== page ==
The decolorization of dyes by PGP has been illustrated in Table 3. Soluble PGP decolorized 81.9% and 59.1% of DR 19 and mixture of dyes after 2h of incubation, respectively. However, immobilized PGP was more effective as compared to its soluble counterpart in the decolorization of both DR 19 and mixture of dyes. Decolorization by immobilized PGP under similar conditions was 78.4% and 69.5% for DR19 and dye mixture respectively after 1h of incubation. On the contrary the performance of the two-reactor system in terms of dye decolorization is shown in Table 4. Entrapped Con A-PGP complex decolorized 91.2% and 82.1% of the initial color from DR19 and dye mixture [DR19+DB9] after 20 d, respectively. Considerable color removal from DR19 (59.4%) and mixture of disperse dyes (53.2%) was found even after 120d and 80d respectively of operation of the tworeactor system.
The treatment of DR 19 and mixture of dyes [DR19+DB9] by passing through a double reactor system provided almost the water free from dyes. The dyes treated by immobilized PGP present in the first column, got adsorbed in the second column, which contained activated silica. Both the reactors worked for more than 120 d approximately, thus explaining their efficiency towards dye decolorization. A significant loss of color appeared when DR19 or mixture of dyes was treated with entrapped PGP-Con A complex in the presence of redox mediator, riboflavin in a continuous reactor system (Table 4). It has earlier been reported that the disappearance of peak in visible region was either due to the breakdown of chromophoric groups present in dyes or the removal of pollutants in the form of insoluble products [22].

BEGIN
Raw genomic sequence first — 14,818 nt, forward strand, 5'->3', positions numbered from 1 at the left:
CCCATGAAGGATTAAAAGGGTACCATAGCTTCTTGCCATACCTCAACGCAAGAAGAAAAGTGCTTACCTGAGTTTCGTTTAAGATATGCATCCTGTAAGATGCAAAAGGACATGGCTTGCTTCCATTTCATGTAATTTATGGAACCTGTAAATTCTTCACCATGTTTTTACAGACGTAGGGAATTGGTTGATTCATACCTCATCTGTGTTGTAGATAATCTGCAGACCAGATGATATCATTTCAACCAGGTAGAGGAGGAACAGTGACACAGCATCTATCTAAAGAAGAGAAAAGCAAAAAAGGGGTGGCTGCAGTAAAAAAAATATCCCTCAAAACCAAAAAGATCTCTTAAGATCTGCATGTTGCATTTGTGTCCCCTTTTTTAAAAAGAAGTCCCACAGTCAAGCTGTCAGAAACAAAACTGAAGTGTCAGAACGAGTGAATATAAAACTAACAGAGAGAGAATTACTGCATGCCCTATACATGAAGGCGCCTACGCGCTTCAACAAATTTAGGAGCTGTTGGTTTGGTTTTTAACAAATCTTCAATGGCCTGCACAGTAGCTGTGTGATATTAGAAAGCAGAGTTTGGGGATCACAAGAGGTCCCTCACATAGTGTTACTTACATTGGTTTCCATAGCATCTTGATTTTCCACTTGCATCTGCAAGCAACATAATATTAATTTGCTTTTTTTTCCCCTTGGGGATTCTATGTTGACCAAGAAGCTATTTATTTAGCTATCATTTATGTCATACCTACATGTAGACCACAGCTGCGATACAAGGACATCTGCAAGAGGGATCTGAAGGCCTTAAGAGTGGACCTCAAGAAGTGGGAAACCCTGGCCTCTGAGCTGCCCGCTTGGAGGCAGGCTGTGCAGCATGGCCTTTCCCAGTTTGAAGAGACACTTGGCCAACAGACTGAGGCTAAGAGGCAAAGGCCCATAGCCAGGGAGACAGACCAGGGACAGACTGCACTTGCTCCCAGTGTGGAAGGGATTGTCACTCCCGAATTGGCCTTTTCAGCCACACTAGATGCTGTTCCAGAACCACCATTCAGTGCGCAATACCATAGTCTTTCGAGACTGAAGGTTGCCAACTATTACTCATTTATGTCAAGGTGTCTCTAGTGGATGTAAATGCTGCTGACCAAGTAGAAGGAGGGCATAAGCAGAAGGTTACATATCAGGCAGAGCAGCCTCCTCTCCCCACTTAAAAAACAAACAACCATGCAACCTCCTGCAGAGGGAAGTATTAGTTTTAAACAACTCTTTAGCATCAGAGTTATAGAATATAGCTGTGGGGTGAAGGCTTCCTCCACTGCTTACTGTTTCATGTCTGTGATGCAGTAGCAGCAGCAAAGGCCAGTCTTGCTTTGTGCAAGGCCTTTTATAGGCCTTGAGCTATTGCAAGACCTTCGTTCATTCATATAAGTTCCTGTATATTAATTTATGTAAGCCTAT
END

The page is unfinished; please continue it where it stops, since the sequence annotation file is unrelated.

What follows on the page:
The level of TOC in case of continuous reactors was significantly decreased in the presence of immobilized PGP treated polluted water. However, the PGP treated dye solutions exhibited great loss of TOC from the wastewater (Table 4), which suggested that the major toxic compounds could have been removed out of the treated samples. Immobilized HRP removed 88% of TOC from model wastewater containing mixture of chlorophenols [15]. It has been reported that a significant amount of TOC from polluted water containing dyes/dyemixtures and dyeing effluent was removed when treated with soluble and immobilized bitter gourd peroxidase [23]. These evidences strongly proved that immobilized PGP-Con A complex could be successfully used for the removal of dye effluents loaded with recalcitrant synthetic dyes.